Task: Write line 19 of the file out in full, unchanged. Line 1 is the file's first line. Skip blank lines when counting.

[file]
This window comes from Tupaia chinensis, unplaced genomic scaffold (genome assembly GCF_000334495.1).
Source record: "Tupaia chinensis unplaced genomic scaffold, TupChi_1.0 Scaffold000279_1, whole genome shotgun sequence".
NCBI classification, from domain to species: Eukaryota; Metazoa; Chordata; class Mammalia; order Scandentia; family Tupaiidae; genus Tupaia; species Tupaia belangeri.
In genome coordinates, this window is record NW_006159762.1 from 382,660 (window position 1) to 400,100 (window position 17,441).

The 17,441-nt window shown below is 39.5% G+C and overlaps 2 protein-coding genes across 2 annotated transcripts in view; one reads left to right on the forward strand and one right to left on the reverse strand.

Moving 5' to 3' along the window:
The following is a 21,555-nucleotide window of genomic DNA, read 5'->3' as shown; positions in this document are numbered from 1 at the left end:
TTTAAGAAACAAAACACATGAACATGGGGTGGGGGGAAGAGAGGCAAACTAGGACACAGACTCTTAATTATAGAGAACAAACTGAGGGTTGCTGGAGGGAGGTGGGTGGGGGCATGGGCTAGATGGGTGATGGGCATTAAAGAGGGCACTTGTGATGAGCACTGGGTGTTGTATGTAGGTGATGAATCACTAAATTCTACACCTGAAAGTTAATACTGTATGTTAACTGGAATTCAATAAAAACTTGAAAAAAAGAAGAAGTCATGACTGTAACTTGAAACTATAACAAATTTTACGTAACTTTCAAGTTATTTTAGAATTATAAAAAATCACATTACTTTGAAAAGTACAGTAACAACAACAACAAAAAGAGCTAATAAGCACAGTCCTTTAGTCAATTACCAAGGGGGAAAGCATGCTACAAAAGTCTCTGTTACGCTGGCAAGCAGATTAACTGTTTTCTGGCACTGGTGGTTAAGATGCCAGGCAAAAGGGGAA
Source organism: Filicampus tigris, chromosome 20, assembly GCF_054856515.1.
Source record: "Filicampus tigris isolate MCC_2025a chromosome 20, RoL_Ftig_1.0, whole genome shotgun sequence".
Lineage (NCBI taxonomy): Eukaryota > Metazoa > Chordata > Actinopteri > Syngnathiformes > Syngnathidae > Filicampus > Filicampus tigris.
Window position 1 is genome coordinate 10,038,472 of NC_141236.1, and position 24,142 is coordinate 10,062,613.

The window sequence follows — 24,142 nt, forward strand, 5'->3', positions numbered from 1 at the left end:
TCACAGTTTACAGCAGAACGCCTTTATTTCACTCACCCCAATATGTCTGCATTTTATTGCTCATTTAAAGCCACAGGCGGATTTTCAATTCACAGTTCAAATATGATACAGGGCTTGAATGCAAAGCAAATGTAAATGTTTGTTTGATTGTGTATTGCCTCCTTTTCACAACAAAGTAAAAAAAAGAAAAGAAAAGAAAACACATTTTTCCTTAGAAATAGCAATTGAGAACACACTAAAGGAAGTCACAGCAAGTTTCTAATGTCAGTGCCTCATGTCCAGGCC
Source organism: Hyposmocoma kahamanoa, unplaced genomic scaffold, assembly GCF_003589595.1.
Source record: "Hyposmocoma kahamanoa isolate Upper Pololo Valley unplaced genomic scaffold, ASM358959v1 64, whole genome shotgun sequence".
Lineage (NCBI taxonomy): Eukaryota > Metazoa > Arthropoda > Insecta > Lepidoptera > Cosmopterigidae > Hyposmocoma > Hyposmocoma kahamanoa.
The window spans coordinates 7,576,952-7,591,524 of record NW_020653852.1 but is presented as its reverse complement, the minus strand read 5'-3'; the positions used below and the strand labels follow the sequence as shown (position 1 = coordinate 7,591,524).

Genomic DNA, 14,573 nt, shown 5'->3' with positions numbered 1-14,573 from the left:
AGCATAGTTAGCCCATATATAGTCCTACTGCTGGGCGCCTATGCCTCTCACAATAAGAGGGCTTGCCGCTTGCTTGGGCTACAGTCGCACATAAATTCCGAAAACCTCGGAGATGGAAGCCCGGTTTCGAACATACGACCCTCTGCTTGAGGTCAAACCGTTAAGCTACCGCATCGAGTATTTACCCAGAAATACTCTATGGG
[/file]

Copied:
Genomic DNA, 14,573 nt, shown 5'->3' with positions numbered 1-14,573 from the left: